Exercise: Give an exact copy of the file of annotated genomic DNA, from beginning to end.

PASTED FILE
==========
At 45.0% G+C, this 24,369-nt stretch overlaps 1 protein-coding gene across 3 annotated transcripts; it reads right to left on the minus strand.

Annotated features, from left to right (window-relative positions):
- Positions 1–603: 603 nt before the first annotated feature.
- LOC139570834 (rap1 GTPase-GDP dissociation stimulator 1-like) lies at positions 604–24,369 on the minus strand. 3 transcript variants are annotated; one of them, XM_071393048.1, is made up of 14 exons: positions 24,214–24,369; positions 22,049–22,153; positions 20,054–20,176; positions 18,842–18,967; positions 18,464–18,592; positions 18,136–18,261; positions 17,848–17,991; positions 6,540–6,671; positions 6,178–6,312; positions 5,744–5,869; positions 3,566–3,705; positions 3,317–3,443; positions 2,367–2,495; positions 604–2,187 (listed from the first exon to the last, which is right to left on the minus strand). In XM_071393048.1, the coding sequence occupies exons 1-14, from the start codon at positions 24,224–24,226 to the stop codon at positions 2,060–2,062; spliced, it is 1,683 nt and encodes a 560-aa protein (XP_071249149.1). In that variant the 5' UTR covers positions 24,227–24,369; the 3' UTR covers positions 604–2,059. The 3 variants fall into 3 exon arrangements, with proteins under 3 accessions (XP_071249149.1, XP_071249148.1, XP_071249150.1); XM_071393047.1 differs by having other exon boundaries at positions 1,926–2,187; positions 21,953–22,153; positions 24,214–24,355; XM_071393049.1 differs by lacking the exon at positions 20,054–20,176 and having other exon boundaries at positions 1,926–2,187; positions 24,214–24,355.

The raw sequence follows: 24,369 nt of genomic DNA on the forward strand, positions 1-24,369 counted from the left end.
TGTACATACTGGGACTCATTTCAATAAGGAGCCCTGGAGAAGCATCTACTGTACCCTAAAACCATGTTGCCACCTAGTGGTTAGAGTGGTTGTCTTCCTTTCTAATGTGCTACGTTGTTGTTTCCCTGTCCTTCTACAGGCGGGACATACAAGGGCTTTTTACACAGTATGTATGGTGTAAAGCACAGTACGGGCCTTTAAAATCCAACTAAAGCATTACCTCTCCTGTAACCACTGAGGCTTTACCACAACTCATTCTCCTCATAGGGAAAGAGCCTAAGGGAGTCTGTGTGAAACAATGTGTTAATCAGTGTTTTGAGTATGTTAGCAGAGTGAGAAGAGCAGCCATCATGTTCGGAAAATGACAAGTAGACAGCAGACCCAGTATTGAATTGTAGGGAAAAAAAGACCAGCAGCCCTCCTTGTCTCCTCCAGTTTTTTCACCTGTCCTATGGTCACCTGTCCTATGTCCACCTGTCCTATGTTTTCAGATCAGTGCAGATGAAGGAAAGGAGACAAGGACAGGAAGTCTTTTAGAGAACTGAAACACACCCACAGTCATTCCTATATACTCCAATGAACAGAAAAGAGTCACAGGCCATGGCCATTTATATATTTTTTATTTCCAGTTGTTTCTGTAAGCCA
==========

At 45.0% G+C, this 24,369-nt stretch overlaps 1 protein-coding gene across 3 annotated transcripts; it reads right to left on the minus strand.

Annotated features, from left to right (window-relative positions):
- Positions 1–603: 603 nt before the first annotated feature.
- LOC139570834 (rap1 GTPase-GDP dissociation stimulator 1-like) lies at positions 604–24,369 on the minus strand. 3 transcript variants are annotated; one of them, XM_071393048.1, is made up of 14 exons: positions 24,214–24,369; positions 22,049–22,153; positions 20,054–20,176; positions 18,842–18,967; positions 18,464–18,592; positions 18,136–18,261; positions 17,848–17,991; positions 6,540–6,671; positions 6,178–6,312; positions 5,744–5,869; positions 3,566–3,705; positions 3,317–3,443; positions 2,367–2,495; positions 604–2,187 (listed from the first exon to the last, which is right to left on the minus strand). In XM_071393048.1, the coding sequence occupies exons 1-14, from the start codon at positions 24,224–24,226 to the stop codon at positions 2,060–2,062; spliced, it is 1,683 nt and encodes a 560-aa protein (XP_071249149.1). In that variant the 5' UTR covers positions 24,227–24,369; the 3' UTR covers positions 604–2,059. The 3 variants fall into 3 exon arrangements, with proteins under 3 accessions (XP_071249149.1, XP_071249148.1, XP_071249150.1); XM_071393047.1 differs by having other exon boundaries at positions 1,926–2,187; positions 21,953–22,153; positions 24,214–24,355; XM_071393049.1 differs by lacking the exon at positions 20,054–20,176 and having other exon boundaries at positions 1,926–2,187; positions 24,214–24,355.

The raw sequence follows: 24,369 nt of genomic DNA on the forward strand, positions 1-24,369 counted from the left end.
TGTACATACTGGGACTCATTTCAATAAGGAGCCCTGGAGAAGCATCTACTGTACCCTAAAACCATGTTGCCACCTAGTGGTTAGAGTGGTTGTCTTCCTTTCTAATGTGCTACGTTGTTGTTTCCCTGTCCTTCTACAGGCGGGACATACAAGGGCTTTTTACACAGTATGTATGGTGTAAAGCACAGTACGGGCCTTTAAAATCCAACTAAAGCATTACCTCTCCTGTAACCACTGAGGCTTTACCACAACTCATTCTCCTCATAGGGAAAGAGCCTAAGGGAGTCTGTGTGAAACAATGTGTTAATCAGTGTTTTGAGTATGTTAGCAGAGTGAGAAGAGCAGCCATCATGTTCGGAAAATGACAAGTAGACAGCAGACCCAGTATTGAATTGTAGGGAAAAAAAGACCAGCAGCCCTCCTTGTCTCCTCCAGTTTTTTCACCTGTCCTATGGTCACCTGTCCTATGTCCACCTGTCCTATGTTTTCAGATCAGTGCAGATGAAGGAAAGGAGACAAGGACAGGAAGTCTTTTAGAGAACTGAAACACACCCACAGTCATTCCTATATACTCCAATGAACAGAAAAGAGTCACAGGCCATGGCCATTTATATATTTTTTATTTCCAGTTGTTTCTGTAAGCCA